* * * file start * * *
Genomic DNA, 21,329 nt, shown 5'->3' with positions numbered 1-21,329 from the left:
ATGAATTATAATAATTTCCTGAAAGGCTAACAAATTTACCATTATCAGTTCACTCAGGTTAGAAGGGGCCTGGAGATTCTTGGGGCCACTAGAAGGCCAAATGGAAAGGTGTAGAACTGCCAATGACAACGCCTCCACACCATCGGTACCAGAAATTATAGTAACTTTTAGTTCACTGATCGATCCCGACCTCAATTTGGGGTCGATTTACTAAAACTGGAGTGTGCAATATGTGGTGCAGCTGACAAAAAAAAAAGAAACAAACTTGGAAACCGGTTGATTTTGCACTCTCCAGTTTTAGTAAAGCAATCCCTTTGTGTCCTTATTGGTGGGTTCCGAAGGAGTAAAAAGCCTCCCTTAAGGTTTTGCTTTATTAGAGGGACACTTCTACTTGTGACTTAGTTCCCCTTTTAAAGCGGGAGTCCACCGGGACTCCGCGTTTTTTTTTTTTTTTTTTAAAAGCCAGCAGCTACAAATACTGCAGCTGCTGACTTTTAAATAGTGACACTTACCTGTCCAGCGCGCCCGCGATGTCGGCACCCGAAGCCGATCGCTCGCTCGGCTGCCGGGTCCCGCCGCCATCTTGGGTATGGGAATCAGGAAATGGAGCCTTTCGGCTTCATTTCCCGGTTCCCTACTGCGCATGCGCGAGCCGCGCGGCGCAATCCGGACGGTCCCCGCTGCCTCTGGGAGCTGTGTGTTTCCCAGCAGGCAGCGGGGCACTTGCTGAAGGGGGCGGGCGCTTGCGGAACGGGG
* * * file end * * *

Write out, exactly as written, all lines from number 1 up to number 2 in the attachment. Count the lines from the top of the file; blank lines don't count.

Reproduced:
Genomic DNA, 21,329 nt, shown 5'->3' with positions numbered 1-21,329 from the left:
ATGAATTATAATAATTTCCTGAAAGGCTAACAAATTTACCATTATCAGTTCACTCAGGTTAGAAGGGGCCTGGAGATTCTTGGGGCCACTAGAAGGCCAAATGGAAAGGTGTAGAACTGCCAATGACAACGCCTCCACACCATCGGTACCAGAAATTATAGTAACTTTTAGTTCACTGATCGATCCCGACCTCAATTTGGGGTCGATTTACTAAAACTGGAGTGTGCAATATGTGGTGCAGCTGACAAAAAAAAAAGAAACAAACTTGGAAACCGGTTGATTTTGCACTCTCCAGTTTTAGTAAAGCAATCCCTTTGTGTCCTTATTGGTGGGTTCCGAAGGAGTAAAAAGCCTCCCTTAAGGTTTTGCTTTATTAGAGGGACACTTCTACTTGTGACTTAGTTCCCCTTTTAAAGCGGGAGTCCACCGGGACTCCGCGTTTTTTTTTTTTTTTTTTAAAAGCCAGCAGCTACAAATACTGCAGCTGCTGACTTTTAAATAGTGACACTTACCTGTCCAGCGCGCCCGCGATGTCGGCACCCGAAGCCGATCGCTCGCTCGGCTGCCGGGTCCCGCCGCCATCTTGGGTATGGGAATCAGGAAATGGAGCCTTTCGGCTTCATTTCCCGGTTCCCTACTGCGCATGCGCGAGCCGCGCGGCGCAATCCGGACGGTCCCCGCTGCCTCTGGGAGCTGTGTGTTTCCCAGCAGGCAGCGGGGCACTTGCTGAAGGGGGCGGGCGCTTGCGGAACGGGG